accidental and unintended by those who make investment decisions. This approach is known as AK. etc) which benefits the society as a whole. The approach assumes that capital has two different effects on output: a direct (private) effect which is rewarded by the usual marginal productivity.) . because it suggests an aggregate (social) production functions of the type Y = AK . and an indirect social effect. with no diminishing marginal product (and thus no necessary slow down or convergence. or via improving the effectiveness of labour (Arrow¶s ´learning by doing´) or via cultivating the ´human capital´ (Lucas model). Allowing for increasing returns while maintaining the norms of competitive equilibrium is done in a somewhat ´tricky´ manner. The second. endogenized growth and abandoned perfect competition altogether. The social effect is a by-product. The AK models. The AK models then attempt to resolve the dilemma between allowing for nondiminishing returns and securing competitive equilibrium by suggesting that private investment brings about certain externalities (spill-over like technical progress. economists have followed two different approaches: The first approach (the so-called AK models) neutralize the diminishing marginal productivity of capital while maintaining the overall environment of perfect competitive equilibrium.. This by-product effect leads to higher capital productivity for the economy as a whole and eliminate the diminishing returns.Endogenous growth: two approaches In their attempts to endogenize growth (and thus neutralize the diminishing marginal productivity of capital). The indirect effect works either via improving the efficiency of capital (Phelps¶s ³embodied technical progress´). The private returns on investment are still the (diminishing) marginal product but the total benefits for the economy as a whole are much higher: capital exhibits constant returns for the society as a whole. education.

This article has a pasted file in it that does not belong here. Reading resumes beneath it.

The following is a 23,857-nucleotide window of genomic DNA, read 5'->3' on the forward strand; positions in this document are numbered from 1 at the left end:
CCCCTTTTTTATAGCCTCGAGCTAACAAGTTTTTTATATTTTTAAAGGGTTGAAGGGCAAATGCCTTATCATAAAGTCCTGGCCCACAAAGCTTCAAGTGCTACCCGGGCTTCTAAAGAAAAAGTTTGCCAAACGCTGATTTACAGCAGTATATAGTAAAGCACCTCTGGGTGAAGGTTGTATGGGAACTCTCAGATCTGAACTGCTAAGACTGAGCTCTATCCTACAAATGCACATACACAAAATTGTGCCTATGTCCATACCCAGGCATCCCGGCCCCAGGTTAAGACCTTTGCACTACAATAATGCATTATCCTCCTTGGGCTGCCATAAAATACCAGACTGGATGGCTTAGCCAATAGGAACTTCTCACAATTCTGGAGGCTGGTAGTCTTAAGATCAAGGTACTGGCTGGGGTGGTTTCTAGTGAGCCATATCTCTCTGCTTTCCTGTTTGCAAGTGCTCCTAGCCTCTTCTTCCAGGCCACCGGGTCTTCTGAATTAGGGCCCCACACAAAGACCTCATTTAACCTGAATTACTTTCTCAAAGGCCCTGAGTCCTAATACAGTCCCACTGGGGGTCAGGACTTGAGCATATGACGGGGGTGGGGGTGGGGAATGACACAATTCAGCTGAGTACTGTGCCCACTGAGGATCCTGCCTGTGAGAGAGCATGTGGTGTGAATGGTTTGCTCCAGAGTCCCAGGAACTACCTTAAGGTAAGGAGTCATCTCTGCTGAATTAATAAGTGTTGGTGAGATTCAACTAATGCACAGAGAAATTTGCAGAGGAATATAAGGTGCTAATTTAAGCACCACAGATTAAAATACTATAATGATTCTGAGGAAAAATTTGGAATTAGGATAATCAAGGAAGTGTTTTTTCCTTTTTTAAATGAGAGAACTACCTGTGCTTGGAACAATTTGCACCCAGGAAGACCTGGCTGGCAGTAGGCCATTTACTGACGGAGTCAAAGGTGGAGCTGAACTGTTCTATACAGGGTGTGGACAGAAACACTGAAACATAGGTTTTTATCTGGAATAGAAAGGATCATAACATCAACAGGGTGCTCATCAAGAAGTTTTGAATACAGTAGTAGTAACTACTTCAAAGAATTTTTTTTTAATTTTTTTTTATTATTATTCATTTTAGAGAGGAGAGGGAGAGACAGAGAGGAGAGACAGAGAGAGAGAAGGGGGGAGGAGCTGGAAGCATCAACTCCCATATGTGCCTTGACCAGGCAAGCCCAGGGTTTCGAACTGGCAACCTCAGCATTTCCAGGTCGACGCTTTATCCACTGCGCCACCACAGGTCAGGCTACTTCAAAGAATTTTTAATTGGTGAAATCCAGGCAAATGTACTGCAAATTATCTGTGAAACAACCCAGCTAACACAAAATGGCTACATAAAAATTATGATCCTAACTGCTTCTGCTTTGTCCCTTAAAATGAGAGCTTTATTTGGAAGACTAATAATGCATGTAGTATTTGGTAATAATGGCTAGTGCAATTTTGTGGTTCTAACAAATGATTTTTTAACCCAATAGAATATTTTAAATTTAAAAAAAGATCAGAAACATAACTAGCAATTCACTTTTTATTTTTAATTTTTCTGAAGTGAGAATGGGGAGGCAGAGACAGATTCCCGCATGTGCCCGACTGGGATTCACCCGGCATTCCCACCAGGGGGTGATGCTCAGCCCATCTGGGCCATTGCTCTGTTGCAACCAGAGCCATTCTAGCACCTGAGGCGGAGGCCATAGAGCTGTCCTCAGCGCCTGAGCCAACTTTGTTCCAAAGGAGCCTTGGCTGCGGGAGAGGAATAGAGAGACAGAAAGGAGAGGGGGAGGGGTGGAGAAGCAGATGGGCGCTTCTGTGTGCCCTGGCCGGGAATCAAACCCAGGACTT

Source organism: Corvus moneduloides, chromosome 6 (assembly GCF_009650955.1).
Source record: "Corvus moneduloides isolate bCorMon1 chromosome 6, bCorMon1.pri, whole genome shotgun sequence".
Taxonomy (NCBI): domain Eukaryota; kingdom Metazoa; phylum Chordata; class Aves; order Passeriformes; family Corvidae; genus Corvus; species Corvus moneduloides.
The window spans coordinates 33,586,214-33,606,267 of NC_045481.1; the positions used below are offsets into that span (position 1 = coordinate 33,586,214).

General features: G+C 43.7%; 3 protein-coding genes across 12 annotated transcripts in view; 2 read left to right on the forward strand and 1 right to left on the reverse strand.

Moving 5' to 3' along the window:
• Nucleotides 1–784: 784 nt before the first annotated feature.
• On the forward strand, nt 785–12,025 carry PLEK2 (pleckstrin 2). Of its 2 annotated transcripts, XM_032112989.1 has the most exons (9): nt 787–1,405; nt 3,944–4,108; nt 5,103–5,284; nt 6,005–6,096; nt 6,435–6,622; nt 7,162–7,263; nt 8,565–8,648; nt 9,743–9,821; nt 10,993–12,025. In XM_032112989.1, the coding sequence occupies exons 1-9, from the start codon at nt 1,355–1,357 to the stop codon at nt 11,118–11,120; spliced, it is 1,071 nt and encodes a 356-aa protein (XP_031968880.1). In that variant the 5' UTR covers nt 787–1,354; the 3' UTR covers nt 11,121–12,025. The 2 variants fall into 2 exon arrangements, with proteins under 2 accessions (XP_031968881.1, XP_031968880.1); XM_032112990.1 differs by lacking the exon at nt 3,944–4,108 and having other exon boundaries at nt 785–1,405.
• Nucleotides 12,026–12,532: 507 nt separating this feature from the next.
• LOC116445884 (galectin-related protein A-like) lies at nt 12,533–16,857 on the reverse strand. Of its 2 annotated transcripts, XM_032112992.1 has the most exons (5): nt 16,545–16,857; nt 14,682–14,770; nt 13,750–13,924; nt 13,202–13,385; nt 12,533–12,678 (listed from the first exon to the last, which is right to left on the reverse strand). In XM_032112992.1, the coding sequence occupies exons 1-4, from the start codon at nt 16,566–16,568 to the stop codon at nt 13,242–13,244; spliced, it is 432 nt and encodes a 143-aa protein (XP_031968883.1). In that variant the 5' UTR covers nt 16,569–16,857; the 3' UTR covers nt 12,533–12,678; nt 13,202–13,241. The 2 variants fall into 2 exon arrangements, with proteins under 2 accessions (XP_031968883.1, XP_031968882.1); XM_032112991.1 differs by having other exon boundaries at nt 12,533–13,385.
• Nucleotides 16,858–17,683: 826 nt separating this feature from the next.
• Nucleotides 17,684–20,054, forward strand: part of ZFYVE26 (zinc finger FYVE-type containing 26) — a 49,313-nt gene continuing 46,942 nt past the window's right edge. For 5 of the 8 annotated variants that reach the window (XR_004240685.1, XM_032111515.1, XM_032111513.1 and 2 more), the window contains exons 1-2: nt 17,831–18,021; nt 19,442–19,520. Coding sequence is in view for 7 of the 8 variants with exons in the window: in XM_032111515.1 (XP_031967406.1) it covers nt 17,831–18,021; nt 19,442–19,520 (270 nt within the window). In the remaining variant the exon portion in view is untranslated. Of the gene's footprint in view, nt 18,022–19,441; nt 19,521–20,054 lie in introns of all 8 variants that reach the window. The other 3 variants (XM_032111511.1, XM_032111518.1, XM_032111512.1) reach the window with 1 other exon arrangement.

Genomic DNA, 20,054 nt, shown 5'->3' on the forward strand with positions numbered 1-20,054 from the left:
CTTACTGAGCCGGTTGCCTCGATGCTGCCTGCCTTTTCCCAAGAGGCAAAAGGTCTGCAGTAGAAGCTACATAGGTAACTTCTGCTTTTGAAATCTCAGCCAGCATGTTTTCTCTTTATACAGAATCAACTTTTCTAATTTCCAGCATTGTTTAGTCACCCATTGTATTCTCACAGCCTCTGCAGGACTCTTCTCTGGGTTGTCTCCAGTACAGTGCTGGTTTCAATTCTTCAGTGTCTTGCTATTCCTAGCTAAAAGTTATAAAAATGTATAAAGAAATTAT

Creating new ideas requires high initial cost. µconsuming¶ them and reproducing them are almost costless. is non-rivalrous. and therefore growth can be limitless and is internally regenerated. The deployment of new ideas in producing consumers goods has increasing returns. implications of Solow¶s model. It also allowed public policies to play a role in affecting growth (for example in encouraging public investments in project with high µsocial¶ returns). Technical progress (or knowledge) is taken explicitly here as a separate and independent production factor. . These unique characteristics of producing and consuming knowledge violate the principles of marginal cost pricing in the perfect competitive model. Yet. Investment in creating new ideas is a conscious effort carried out by firms in order to acquire monopoly rent. A true endogenous growth approach. and probably unrealistic. the approach remained problematic and not totally convincing. but once they are discovered. The production and consumption of knowledge are substantially different than the case for other µnormal¶ goods.Endogenous growth: two approaches The AK approach was successful in escaping the strong. Knowledge (ideas) has its own stock and own production (generation) process. rather than as an accidental by-product. The second approach abandoned the competitive framework explicitly (Romer. Grossman & Helpman). although potentially excludable (by patents). Consumption of ideas.

and that the spread of technology corresponds to the observed product cycle in international trade´. that large population size may not be sufficient for economies of scale. IMF . that intra-industry trade among the developed countries is more important than trade between developed and developing nations.. just beginning to enrich our understanding of the complex process of growth and to explain the facts of recent growth experiences better: « That differences in growth rates can persist for long periods of time. that globalization does promote growth. Romer is able to show that economic growth is no longer captive to the saving ratio or to exogenous technology but can indeed be directly influenced by a conscious policy of investment in new designs and.The Significance of Endogenous Growth Theory ´By placing technological change at the heart of the theory of growth.. and by highlighting the special characteristics of this new knowledge. by postulating that the generation of new knowledge results from conscious decisions by economic agents. G. achieving growth may require specific policy intervention to promote innovation. « Additional works is . in knowledge-generating activities. because of the special nature of knowledge itself. that quality of human capital migrates from areas where it is scarce to areas where it is abundant. Abed. In addition. more generally.